Sustainable Growth: How do we get there?
July 13, 2015
If we want to go fast we go alone, if we want to go far we go together
– Christine Lagarde, IMF Managing Director
On Wednesday, July 8th in Washington, DC the Brookings Institute hosted “Financing the Post 2015 Sustainable Development Agenda: What are the issues? And what is the role of the IMF?” The discussion’s keynote speaker was Christine Lagarde, Managing Director of the International Monetary Fund (IMF). Lagarde addressed key points of the international community’s approach to implementing the agenda’s goals in anticipation of the upcoming United Nations Summit held in New York this September where the Post 2015 Development Agenda will be adopted. Lifting the small boats, as Lagarde made clear, is a once in a generation window of opportunity for the collective globe to grasp and act upon, to change the “music”.
According to Lagarde, three emerging trends are changing the global landscape—velocity, variance and volatility. Rapid expansion of growth, high income inequality, climate change impacts and demographic injustice are just some of the factors impacting the development trends Lagarde presented. A stable foundation is what Lagarde believes is a must for countries to progress and work toward sustainable growth. And she stressed, that countries taking ownership of reaching this baseline is crucial to development progress going forward. While the IMF thinks that macroeconomic support is needed for struggling nations, a stable and sound foundation is essential. Thereafter, priorities Lagarde suggested countries should strive for include mobilizing revenues (such as a broad-based and fair tax system), well-managed public investment (right now around 30% of public revenue is lost), and development of the financial sector’s support of growth and poverty-elimination (through supervision and good investments).
Lagarde discussed the definition of the growth in the Post 2015 Sustainable Development Agenda; it must be sustainable and inclusive, focusing on empowering women and children through fairness and good economics. This will take collective effort by the entire international community, a sharing of “common responsibility in common fate.” Doing so will be a multidimensional challenge, said Lagarde, one that requires cooperation and committed, long-lasting partnerships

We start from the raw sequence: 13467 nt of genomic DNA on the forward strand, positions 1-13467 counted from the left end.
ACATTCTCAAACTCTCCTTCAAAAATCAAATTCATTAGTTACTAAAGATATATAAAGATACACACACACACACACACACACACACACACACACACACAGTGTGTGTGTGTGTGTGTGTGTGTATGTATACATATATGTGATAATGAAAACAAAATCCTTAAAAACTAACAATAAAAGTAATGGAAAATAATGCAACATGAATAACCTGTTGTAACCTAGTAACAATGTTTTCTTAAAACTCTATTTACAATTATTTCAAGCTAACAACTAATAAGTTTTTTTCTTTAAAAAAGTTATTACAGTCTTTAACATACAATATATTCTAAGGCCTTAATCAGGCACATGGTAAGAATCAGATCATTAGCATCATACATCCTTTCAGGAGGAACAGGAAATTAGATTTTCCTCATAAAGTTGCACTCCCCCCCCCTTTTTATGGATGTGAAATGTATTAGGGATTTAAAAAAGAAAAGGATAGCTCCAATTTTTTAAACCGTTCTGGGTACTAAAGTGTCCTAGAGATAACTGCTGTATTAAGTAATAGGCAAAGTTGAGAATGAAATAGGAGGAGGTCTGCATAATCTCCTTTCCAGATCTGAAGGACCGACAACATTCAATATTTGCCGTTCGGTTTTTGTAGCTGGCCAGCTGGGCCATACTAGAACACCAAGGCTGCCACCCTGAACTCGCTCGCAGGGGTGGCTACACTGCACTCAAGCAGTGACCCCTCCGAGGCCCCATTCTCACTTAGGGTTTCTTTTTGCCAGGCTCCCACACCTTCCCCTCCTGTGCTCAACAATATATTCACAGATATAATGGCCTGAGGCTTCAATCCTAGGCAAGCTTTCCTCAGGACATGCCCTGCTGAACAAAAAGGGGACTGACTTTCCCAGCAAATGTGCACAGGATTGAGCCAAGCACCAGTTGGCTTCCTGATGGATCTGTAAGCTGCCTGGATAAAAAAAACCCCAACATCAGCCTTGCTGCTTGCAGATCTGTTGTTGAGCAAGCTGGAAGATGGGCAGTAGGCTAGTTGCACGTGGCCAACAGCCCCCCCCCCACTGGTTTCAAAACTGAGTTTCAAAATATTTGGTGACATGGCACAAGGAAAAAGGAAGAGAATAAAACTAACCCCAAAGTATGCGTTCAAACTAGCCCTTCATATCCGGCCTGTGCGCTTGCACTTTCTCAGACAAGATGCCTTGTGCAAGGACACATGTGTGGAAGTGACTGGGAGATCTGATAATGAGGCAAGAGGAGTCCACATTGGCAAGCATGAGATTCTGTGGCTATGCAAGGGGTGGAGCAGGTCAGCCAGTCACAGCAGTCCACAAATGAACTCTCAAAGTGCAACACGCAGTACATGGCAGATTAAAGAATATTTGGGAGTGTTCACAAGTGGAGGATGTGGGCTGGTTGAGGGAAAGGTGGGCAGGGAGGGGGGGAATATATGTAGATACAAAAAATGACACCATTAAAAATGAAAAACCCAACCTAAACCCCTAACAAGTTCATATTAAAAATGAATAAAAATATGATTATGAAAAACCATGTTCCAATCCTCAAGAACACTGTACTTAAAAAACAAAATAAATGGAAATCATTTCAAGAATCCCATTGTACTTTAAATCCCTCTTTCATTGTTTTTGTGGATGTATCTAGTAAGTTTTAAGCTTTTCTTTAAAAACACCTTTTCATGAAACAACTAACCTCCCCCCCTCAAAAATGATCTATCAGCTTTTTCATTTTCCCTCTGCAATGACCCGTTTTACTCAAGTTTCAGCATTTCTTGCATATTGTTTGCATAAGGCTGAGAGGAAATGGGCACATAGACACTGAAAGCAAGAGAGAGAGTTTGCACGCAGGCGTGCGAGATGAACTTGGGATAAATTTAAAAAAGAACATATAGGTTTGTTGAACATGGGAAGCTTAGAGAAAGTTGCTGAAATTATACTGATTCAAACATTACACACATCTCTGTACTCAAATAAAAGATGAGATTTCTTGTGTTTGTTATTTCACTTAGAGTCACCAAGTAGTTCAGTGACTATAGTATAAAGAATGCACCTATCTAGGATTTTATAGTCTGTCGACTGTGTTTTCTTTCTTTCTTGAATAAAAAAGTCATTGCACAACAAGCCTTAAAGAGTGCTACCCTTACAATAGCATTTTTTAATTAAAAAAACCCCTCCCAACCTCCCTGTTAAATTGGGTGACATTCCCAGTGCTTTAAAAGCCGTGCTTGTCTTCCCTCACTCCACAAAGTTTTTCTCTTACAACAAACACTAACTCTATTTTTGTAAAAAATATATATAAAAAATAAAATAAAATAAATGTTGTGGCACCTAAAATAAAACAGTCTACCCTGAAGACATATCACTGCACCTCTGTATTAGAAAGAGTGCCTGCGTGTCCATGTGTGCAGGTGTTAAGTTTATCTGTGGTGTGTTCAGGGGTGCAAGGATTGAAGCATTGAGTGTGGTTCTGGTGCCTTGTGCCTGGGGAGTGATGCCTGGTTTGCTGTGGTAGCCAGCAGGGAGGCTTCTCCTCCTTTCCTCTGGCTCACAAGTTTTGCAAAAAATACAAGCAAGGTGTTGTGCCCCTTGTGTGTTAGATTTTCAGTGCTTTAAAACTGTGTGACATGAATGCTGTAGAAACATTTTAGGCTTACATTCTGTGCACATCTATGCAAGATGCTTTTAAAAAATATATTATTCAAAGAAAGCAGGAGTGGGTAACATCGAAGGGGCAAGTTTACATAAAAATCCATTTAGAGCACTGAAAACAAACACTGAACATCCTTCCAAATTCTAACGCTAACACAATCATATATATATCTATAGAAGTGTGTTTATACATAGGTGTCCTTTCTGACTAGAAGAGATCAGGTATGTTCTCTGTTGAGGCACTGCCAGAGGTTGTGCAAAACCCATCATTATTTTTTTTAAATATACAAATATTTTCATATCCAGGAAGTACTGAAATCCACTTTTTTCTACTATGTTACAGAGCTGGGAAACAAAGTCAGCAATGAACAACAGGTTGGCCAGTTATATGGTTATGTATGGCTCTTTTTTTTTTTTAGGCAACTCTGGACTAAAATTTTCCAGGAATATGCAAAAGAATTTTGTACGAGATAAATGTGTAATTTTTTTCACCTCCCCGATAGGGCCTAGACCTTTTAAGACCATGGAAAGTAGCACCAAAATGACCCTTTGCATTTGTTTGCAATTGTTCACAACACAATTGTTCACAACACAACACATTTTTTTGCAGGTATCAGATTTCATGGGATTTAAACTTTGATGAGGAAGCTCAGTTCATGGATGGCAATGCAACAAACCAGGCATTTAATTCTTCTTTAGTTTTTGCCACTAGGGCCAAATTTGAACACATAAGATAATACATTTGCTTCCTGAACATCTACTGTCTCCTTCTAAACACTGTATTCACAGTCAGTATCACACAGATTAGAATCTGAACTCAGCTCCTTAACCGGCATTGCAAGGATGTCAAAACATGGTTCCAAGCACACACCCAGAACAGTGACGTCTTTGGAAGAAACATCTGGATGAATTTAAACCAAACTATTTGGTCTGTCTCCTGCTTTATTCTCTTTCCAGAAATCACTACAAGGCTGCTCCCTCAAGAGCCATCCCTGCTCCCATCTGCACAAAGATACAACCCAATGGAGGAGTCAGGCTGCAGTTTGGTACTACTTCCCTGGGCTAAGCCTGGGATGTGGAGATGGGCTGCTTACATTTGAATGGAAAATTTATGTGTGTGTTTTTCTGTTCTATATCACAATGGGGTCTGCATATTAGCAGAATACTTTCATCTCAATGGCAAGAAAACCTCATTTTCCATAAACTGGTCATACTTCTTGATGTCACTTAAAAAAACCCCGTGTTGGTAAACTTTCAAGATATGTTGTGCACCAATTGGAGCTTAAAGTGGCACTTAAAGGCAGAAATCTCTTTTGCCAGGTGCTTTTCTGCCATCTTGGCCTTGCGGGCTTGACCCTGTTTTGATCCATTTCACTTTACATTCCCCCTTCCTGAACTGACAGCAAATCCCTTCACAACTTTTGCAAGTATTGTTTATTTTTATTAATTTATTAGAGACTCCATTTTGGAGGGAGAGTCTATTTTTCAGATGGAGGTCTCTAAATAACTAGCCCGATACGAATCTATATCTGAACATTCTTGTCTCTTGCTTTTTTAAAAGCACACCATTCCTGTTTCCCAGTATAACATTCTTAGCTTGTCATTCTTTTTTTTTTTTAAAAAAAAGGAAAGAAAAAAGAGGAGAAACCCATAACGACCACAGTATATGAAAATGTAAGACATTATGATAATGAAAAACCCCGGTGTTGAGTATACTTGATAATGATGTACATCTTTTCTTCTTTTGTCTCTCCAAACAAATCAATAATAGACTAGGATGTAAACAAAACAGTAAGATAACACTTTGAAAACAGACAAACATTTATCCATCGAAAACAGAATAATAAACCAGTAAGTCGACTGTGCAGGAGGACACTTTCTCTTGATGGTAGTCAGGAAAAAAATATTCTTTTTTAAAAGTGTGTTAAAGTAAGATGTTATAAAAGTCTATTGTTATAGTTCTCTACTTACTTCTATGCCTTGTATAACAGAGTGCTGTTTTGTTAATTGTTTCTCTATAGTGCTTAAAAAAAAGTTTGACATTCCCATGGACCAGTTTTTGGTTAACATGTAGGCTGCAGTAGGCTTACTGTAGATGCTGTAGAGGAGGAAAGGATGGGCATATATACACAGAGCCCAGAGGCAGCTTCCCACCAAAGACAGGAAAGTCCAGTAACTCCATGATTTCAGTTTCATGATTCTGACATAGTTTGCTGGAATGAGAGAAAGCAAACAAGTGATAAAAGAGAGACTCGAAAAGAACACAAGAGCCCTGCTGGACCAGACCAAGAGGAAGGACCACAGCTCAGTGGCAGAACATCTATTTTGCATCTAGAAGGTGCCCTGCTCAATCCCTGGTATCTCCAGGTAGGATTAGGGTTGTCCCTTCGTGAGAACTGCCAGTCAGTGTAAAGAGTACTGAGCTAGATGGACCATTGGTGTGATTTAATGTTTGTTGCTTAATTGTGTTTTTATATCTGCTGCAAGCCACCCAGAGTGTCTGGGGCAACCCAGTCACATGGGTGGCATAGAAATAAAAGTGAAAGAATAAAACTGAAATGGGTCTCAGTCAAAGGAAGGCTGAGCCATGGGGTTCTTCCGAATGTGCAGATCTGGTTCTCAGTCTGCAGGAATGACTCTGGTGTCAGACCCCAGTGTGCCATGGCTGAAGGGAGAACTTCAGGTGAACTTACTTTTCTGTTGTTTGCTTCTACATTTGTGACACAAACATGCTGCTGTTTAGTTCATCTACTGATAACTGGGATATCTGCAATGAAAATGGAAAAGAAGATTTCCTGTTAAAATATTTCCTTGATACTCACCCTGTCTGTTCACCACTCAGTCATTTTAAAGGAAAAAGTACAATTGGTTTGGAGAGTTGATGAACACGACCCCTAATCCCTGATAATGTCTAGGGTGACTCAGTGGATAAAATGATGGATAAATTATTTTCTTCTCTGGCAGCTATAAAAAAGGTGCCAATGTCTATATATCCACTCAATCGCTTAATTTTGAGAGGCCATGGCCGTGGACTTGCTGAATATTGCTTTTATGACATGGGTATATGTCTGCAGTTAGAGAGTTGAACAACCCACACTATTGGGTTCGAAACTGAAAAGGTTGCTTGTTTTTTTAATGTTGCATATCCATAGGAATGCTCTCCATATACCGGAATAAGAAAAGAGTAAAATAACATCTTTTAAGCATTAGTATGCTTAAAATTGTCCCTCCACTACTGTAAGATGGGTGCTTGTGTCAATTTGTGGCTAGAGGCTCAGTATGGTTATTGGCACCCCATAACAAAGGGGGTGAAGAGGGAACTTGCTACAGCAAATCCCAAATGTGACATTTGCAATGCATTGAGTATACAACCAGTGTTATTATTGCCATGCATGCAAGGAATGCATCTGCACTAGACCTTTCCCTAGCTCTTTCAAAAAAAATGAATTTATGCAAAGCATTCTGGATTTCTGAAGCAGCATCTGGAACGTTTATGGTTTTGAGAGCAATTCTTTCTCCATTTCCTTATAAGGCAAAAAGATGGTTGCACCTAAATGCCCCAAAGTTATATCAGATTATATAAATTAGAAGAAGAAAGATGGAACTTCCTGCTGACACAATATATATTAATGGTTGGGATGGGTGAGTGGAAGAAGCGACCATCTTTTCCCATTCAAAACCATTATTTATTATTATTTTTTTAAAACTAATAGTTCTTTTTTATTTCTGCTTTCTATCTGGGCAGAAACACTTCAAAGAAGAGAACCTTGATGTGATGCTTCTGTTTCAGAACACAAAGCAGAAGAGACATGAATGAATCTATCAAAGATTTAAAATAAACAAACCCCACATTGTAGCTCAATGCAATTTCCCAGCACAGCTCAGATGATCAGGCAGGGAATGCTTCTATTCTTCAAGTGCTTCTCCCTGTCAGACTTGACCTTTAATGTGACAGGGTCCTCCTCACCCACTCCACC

On what the IMF’s role is in all of this, Lagarde states, “we are not promising, we are delivering.” While the organization cannot give full monetary support, it can provide advice and capacity building to tackle poverty and sustainable growth. She highlighted women’s empowerment as an “economic game changer” and noted the IMF’s interest in assisting those countries eager to invest in long term infrastructure. Lagarde also summarized recent changes in IMF funding including targeting more vulnerable resources, maintaining a 0% long term interest rate and expansion of a concessional facilities safety net to a full 50%.
Following the keynote address, guest discussants weighed in on Lagarde’s message. Michael Elliott, CEO of the ONE Campaign strongly urged the private sector to provide an honest commitment to tackling corruption, illicit financial flows and international tax cooperation in order to help those who need it most. Nancy Birdsall, President of the Center for Global Development, spoke on energy subsidies, more progressive tax systems especially on energy. Homi Kharas, Senior Fellow and Deputy Director of the Global Economy and Development, Development Assistance and Government Initiative, echoed Lagarde’s call for infrastructure investment, calling for innovation, low carbon sustainability and affordability.
In closing, Lagarde reiterated on the ground cooperation of all forms of international actors to drive sustainable development, and hopes the upcoming UN conference will solidify such agreements.
Molly Pfeffer, Intern